How will the price of electricity change if power plants are shut down? How will rising certificate prices in European emissions trading affect the electricity market? And how profitable are gas-fired power plants given the current low natural gas prices?
The so-called merit order provides answers to these questions. It describes the order in which the power plants offered on the electricity exchange are used and is based on their marginal costs. Researchers of the Energy Economics Institute at the University of Cologne (EWI) have now developed a tool with which users can analyse and present the influence of political and market developments on the merit order of the German power plant park.
“We developed this tool at EWI and wanted to make it freely available to the public,” says Fabian Arnold, Research Associate at EWI. “This is how we want to contribute to the public debate. Everyone – no matter whether students, scientists or practitioners from the energy industry – can see the effects of changed framework conditions on the merit order with just a few clicks and also read them off graphically.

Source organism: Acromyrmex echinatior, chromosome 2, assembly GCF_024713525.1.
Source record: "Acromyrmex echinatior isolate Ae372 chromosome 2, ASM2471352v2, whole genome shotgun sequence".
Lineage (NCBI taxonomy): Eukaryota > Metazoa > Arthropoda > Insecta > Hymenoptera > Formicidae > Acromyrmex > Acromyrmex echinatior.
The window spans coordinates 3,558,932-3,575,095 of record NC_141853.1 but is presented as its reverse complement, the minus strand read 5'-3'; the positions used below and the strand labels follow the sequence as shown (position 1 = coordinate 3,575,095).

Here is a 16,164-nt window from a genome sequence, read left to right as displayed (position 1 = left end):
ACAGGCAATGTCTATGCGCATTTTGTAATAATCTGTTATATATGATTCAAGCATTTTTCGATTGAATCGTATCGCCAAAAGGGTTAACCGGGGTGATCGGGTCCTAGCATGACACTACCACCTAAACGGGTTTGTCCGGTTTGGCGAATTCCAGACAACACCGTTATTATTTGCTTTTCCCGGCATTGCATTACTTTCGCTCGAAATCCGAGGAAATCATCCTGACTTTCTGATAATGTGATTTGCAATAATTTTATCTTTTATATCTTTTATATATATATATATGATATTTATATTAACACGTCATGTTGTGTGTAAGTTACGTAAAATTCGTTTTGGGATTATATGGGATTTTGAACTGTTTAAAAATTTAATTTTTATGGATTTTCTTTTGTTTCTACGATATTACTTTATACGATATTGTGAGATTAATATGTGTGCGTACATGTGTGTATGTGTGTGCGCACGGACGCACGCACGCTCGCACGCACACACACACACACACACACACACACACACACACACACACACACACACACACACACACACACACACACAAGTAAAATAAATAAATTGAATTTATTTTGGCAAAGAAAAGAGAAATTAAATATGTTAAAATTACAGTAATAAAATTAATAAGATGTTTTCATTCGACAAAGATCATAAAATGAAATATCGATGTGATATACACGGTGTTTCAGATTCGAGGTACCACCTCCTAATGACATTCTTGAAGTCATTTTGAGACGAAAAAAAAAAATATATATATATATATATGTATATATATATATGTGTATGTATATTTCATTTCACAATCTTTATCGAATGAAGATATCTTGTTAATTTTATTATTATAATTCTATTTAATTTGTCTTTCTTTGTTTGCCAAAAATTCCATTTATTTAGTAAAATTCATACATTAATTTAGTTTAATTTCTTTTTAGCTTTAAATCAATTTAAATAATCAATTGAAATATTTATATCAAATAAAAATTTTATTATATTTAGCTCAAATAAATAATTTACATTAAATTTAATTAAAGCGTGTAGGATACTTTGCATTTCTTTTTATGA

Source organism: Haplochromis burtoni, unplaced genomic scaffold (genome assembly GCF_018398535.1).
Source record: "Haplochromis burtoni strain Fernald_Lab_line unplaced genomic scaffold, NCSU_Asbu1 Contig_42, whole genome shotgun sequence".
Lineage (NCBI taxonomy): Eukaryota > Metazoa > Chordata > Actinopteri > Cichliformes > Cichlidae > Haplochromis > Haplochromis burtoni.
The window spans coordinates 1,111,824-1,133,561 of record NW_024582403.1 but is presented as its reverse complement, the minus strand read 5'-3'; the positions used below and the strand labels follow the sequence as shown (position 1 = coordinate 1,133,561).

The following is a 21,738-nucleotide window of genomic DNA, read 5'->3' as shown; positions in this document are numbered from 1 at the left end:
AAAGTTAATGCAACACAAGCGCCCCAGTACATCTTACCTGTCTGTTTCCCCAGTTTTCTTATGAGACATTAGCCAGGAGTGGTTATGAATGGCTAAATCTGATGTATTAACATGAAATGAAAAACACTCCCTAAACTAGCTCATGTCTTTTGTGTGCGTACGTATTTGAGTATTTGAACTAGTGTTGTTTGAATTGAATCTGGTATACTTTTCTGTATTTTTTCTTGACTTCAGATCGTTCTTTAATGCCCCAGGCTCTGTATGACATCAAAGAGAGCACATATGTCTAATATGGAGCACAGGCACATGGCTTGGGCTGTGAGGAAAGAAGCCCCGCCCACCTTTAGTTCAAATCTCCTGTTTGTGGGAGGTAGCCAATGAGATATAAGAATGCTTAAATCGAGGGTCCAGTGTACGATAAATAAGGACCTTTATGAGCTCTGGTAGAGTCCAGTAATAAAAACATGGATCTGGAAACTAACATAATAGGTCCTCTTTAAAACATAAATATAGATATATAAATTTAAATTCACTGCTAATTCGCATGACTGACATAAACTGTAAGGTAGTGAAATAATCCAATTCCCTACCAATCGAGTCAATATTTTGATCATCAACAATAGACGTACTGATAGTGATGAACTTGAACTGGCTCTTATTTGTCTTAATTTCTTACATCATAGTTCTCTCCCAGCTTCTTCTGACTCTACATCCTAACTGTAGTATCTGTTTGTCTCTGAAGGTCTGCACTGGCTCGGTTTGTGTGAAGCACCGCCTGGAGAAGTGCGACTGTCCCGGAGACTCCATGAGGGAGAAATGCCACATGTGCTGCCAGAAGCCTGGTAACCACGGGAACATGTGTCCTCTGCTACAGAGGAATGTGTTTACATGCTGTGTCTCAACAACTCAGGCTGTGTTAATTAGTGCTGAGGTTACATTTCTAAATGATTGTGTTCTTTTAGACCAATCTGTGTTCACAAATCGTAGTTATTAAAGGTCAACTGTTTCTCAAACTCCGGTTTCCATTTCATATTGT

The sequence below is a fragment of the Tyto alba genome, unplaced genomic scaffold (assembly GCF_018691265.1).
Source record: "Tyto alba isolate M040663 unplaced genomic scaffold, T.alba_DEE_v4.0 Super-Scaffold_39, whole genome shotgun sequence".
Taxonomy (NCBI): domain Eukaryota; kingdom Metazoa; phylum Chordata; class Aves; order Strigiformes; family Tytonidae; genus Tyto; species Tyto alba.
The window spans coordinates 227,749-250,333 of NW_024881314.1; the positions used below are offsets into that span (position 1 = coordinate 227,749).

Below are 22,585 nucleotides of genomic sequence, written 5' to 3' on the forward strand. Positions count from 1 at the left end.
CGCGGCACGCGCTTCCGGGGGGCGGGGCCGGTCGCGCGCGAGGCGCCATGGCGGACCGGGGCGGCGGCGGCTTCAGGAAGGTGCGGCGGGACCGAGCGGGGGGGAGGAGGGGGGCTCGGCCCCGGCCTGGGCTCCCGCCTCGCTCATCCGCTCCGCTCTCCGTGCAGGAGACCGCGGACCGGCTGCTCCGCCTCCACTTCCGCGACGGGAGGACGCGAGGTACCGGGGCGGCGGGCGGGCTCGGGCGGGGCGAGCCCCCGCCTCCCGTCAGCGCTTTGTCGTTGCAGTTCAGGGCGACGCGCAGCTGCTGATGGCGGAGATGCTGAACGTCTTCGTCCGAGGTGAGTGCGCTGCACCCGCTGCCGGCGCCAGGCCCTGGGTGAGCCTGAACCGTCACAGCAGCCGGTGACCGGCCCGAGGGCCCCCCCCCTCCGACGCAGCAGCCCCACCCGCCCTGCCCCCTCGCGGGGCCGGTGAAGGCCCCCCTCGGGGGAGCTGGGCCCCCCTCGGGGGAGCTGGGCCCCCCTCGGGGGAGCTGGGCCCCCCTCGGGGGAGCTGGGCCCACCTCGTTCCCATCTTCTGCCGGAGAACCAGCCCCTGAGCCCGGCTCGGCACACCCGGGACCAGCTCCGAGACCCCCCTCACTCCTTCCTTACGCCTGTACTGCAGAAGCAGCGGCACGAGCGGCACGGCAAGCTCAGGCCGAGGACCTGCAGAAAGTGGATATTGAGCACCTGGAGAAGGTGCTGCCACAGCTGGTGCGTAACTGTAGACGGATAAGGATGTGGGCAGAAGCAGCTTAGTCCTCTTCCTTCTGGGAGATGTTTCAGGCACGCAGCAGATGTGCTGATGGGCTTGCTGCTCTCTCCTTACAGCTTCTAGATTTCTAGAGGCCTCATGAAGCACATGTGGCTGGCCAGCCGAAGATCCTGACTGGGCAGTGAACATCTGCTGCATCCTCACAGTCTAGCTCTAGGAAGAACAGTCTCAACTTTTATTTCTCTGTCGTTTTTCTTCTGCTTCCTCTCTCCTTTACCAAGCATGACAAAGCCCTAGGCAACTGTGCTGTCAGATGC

The EWI Merit-Order Tool shows the merit order of the power plants on the electricity exchange and can be used to show the influence of individual parameters on the supply curve in an interactive way. Parameters are in particular fuel costs and emission certificate prices, but also include transport and other variable costs as well as emission factors and average failure probabilities of the power plants. By varying these parameters, both the merit order for specific situations and the average merit order for specific periods can be defined.
Possible topic complexes that can be processed with the EWI Merit-Order tool:
Such studies can serve the purpose of…